Contracted services. Contracted services may involve joint operation pursuant to specific terms, but are different from hosting relationships. For example, some commuter passenger train services are owned by public transportation agencies, but the agency has a contract with a private company (such as a freight railroad) to operate the train. This is not a hosting relationship.

When inspecting compliance by participants in this type of a contracted services agreement, TSA will consider the freight railroad carrier (the private company/contractor) to be an authorized representative of the PTPR owner/operator (the owner/operator of the passenger train service). TSA will hold the PTPR owner/operator primarily responsible for compliance and for ensuring that all security-sensitive employees receive the required training, whether they are employed directly by the PTPR owner/operator or contractor. The PTPR owner/operator must train the freight railroad carrier's employees performing security-sensitive functions related to the passenger train service.

To the extent the contract between the PTPR owner/operator and the freight railroad includes a provision for the freight railroad to train its own employees, the passenger operation is responsible for documenting satisfaction of the training requirements within its TSA-approved-security training program. TSA will expect the passenger operation to clearly state in its security training program, as part of the submission process under 49 CFR 1570.109, that the freight railroad carrier will conduct the training and provide the required information on that training.

Regardless of how the parties define who will do what, TSA has authority to inspect both parties' operations for compliance. The regulated party is primarily responsible, but TSA has authority to initiate enforcement actions for non-compliance against either party based upon a fact-specific determination. While TSA historically initiates enforcement actions against the regulated entity, we have begun to look more closely at authorized representative/contractual relationships in our effort to address the root cause of noncompliance.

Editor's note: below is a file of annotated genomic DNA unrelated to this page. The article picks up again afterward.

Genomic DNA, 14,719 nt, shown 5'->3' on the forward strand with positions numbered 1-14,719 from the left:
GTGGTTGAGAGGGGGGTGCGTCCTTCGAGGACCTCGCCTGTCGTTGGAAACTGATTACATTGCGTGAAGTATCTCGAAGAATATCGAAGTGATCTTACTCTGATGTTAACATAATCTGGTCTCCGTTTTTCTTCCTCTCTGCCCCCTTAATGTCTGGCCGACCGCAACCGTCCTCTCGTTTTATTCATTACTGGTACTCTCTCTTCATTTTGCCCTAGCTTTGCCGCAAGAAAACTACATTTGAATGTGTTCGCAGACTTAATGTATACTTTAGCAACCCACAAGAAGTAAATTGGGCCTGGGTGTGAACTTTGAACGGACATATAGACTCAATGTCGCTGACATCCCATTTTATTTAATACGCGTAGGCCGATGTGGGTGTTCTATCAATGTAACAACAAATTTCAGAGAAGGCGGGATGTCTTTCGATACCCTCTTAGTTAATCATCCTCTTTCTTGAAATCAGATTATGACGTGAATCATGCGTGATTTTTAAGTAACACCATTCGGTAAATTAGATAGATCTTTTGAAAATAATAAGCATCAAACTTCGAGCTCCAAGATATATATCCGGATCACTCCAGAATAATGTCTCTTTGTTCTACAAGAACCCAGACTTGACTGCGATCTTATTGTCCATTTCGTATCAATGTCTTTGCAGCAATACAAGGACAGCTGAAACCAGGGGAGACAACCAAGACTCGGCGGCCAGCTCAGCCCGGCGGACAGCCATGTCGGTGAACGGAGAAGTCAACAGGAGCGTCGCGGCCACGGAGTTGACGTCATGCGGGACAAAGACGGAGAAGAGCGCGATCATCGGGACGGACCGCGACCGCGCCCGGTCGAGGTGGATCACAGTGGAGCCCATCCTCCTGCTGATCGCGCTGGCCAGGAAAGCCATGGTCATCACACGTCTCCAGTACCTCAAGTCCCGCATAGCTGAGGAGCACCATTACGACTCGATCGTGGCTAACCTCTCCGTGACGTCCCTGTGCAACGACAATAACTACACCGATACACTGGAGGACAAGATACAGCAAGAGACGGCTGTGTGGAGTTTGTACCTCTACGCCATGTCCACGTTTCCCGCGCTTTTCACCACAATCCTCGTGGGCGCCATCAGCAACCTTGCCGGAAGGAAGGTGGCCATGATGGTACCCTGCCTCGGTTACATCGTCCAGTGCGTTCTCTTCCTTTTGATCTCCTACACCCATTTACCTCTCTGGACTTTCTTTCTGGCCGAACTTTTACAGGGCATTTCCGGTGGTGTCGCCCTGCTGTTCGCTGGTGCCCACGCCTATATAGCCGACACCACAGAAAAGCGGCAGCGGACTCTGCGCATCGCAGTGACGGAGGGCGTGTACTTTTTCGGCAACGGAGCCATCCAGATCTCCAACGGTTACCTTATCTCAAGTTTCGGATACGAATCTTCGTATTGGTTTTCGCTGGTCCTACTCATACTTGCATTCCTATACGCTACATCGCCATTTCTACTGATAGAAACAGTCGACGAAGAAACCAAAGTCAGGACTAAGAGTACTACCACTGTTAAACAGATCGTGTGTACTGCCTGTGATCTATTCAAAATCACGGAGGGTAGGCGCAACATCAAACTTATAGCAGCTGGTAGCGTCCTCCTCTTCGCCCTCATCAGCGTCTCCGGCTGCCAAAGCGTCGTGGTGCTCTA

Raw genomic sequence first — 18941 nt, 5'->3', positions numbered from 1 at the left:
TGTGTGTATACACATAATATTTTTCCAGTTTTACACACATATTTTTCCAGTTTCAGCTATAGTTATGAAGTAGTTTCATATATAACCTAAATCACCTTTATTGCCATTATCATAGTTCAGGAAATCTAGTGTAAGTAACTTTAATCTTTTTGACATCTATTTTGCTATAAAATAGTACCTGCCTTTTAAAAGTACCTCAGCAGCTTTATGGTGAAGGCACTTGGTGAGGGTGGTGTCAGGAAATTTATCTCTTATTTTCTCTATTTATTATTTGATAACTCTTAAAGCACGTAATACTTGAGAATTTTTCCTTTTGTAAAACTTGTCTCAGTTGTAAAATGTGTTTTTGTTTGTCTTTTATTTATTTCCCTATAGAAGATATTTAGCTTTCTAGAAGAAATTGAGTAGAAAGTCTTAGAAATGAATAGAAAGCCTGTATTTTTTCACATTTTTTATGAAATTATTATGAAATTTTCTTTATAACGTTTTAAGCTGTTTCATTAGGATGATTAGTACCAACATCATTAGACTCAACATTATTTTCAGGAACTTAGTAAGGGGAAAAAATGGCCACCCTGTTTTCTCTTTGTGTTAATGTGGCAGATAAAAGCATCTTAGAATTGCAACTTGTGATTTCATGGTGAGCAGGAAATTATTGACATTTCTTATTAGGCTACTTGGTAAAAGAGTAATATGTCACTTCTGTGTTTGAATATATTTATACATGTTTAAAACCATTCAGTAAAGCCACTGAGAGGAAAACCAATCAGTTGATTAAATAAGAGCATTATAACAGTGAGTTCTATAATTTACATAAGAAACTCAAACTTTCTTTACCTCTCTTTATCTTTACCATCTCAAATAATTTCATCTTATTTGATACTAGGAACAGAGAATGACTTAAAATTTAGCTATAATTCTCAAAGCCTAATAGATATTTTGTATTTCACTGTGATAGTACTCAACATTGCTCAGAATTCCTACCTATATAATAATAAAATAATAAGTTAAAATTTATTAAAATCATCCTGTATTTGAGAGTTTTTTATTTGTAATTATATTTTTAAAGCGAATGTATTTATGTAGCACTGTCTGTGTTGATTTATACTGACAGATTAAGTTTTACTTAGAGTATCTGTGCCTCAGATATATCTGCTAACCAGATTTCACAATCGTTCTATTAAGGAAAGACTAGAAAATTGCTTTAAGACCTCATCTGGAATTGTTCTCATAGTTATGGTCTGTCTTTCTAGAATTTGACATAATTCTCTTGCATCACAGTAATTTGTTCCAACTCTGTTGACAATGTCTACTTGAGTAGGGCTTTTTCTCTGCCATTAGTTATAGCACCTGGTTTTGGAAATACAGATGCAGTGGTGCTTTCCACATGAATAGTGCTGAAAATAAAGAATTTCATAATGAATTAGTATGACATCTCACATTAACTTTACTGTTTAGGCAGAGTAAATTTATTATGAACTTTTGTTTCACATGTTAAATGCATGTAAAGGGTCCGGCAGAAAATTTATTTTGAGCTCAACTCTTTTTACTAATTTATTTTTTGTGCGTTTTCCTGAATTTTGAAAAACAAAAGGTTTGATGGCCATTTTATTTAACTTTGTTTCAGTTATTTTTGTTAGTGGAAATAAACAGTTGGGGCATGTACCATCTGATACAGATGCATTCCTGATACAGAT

B. Who is responsible for determining whether a specific owner/operator is subject to the requirements of the rule (applicability determinations)? (§ 1570.105)

Owner/operators are required to use the criteria in 49 CFR parts 1580, 1582, and 1584 (contained in a subpart B to each part) to determine whether their operations are higher-risk. If the operations meet the criteria, the requirements of this rule apply. Under § 1570.105(a), owner/operators must notify TSA within 30 days of the effective date of this final rule if they meet the criteria for applicability. This obligation also applies to new and modified operations (commencing after publication of the final rule). Under § 1570.105(b), owner/operators must notify TSA no later than 90 calendar days before commencing operations or implementing modifications triggering applicability of the requirements.

While the rule requires owner/operators to determine whether the criteria apply, TSA is aware of the operations that are likely to be within the scope of applicability. TSA may initiate a compliance investigation if an owner/operator fails to self-identify within the required period.